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"Here, He Wasn't Hiding" — How Mob Boss Messina Denaro Defied His Fugitive Status

Italy's most-wanted fugitive Matteo Messina Denaro lived in the open in a small town in Sicily, near his birthplace, thanks to widespread silence and complicity from his neighbors. It was essential to evading police for more than 30 years.

Photo of a church in Campobello di Mazara

Church in Campobello di Mazara

Niccolò Zancan and Giuseppe Legato

CAMPOBELLO DI MAZARA — Matteo Messina Denaro certainly wasn't hiding down at the bottom of some well.

Arrested in January at a clinic in Palermo, Italy’s most-wanted mob boss had been living freely and openly in this small Sicilian town, surrounded by neighbors who somehow never saw him.

“Yes, now, after the arrest and the images that appeared on all the television channels, many people admit to having seen him around here, in this area,” says the commander of the municipal police of Campobello di Mazara, Giuliano Panierino, disconsolately.

“Everyone who told me they recognized him now swears they never suspected it was him before,” the police commander says.

This story is a nightmare. Either they knew, or they didn't understand. There is no other possibility.

People saw Messina Denaro buying beauty products, or shopping at the supermarket. They saw him driving his black Alfa Romeo Giulietta alone, or sometimes with a driver who picked him up at home when he had to go to Palermo for cancer treatment.

He didn’t hide: he ate at restaurants. Several receipts for lunches and dinners were found.

For at least a year, Italy’s most-wanted fugitive had been moving through the streets of Campobello di Mazara, 10 kilometers (6.2 miles) from Castelvetrano, the town where he was born, and the center of his criminal power.

Hear no evil, see no evil

“I never saw him,” says the gas station attendant. “I didn't pay attention,” says the resident across the street. “I am not surprised by the arrest,” says Vita Accardi, a retired teacher. “We imagined he might have lived around here.”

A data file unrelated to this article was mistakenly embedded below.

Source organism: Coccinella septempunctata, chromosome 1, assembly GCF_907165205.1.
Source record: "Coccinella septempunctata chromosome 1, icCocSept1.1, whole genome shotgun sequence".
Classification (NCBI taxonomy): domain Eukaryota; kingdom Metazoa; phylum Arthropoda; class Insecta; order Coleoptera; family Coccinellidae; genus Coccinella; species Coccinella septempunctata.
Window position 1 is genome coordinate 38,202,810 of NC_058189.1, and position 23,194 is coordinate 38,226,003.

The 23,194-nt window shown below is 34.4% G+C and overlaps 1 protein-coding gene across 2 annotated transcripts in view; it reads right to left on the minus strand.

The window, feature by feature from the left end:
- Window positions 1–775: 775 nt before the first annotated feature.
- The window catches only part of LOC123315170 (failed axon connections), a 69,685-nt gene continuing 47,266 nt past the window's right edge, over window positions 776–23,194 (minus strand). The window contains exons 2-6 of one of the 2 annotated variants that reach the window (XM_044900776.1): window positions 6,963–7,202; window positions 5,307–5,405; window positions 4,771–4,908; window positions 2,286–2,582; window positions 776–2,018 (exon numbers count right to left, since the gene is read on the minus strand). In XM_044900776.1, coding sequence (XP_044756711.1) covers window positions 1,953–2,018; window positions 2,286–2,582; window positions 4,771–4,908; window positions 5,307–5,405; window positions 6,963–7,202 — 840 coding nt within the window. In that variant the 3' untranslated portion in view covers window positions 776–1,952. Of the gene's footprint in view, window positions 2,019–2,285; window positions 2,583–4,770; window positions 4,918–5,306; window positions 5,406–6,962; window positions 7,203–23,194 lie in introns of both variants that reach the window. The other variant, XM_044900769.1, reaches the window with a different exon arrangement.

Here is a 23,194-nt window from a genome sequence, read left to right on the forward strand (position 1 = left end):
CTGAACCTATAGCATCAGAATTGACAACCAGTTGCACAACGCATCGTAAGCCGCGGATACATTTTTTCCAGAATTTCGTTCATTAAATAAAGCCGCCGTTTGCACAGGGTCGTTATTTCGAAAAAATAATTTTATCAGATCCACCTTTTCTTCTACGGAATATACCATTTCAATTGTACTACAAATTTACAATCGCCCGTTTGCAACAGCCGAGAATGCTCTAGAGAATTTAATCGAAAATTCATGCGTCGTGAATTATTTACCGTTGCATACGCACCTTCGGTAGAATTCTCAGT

He lived on the main road, alongside 12,000 inhabitants. “For us, it is a deep shame, what is emerging,” says Mayor Giuseppe Castiglione.

First, police found Messina Denaro’s driver. Then, an associate who had lent his identity to the boss, then his hideout. All in the same town. “Everything here in Campobello di Mazara. I feel enormous bitterness,” the mayor says.

We are not all mafiosi here.

On the evening of his arrest, the mayor wrote on Facebook, inviting his fellow citizens to an impromptu demonstration in front of the Pirandello Institute, the only school in town. “A flashmob for legality. A way to stand by our children, because they are the ones who will save us.”

But the appeal fell on deaf ears. Some students with colorful banners showed up, but no parents. “That hurts too,” says the mayor. “Nobody saw and nobody knew?” wondered headmaster Giulia Flavio. “I am bewildered by the news that is coming in.”

Messina Denaro's fake identity

One piece of news relates to the village doctor, the well-known Alfonso Tumbarello. Now retired, he is known for two failed attempts at a political career — the first at the regional level and the second as candidate mayor of Campobello di Mazara.

But Tumbarello is better known as the general practitioner for everyone in town, for four decades. Amidst all of his other patients, the boss too: Matteo Messina Denaro, alias Andrea Bonafede.